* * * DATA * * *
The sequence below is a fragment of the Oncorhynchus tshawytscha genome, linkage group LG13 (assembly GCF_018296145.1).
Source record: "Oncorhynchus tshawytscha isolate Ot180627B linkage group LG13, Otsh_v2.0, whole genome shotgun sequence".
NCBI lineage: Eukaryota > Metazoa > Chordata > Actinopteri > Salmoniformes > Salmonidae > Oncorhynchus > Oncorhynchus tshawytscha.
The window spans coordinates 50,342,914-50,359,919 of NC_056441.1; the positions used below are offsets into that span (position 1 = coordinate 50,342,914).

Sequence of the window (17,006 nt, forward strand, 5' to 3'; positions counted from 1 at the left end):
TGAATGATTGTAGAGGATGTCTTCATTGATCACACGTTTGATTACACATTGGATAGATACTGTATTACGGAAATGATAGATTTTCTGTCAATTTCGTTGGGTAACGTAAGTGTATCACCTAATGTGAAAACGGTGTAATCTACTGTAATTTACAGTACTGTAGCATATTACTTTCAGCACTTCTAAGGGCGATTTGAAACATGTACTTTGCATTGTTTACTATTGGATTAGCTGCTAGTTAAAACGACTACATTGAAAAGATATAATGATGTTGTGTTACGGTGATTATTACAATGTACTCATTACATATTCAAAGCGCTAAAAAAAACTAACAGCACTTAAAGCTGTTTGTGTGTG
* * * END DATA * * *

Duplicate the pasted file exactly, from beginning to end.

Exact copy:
The sequence below is a fragment of the Oncorhynchus tshawytscha genome, linkage group LG13 (assembly GCF_018296145.1).
Source record: "Oncorhynchus tshawytscha isolate Ot180627B linkage group LG13, Otsh_v2.0, whole genome shotgun sequence".
NCBI lineage: Eukaryota > Metazoa > Chordata > Actinopteri > Salmoniformes > Salmonidae > Oncorhynchus > Oncorhynchus tshawytscha.
The window spans coordinates 50,342,914-50,359,919 of NC_056441.1; the positions used below are offsets into that span (position 1 = coordinate 50,342,914).

Sequence of the window (17,006 nt, forward strand, 5' to 3'; positions counted from 1 at the left end):
TGAATGATTGTAGAGGATGTCTTCATTGATCACACGTTTGATTACACATTGGATAGATACTGTATTACGGAAATGATAGATTTTCTGTCAATTTCGTTGGGTAACGTAAGTGTATCACCTAATGTGAAAACGGTGTAATCTACTGTAATTTACAGTACTGTAGCATATTACTTTCAGCACTTCTAAGGGCGATTTGAAACATGTACTTTGCATTGTTTACTATTGGATTAGCTGCTAGTTAAAACGACTACATTGAAAAGATATAATGATGTTGTGTTACGGTGATTATTACAATGTACTCATTACATATTCAAAGCGCTAAAAAAAACTAACAGCACTTAAAGCTGTTTGTGTGTG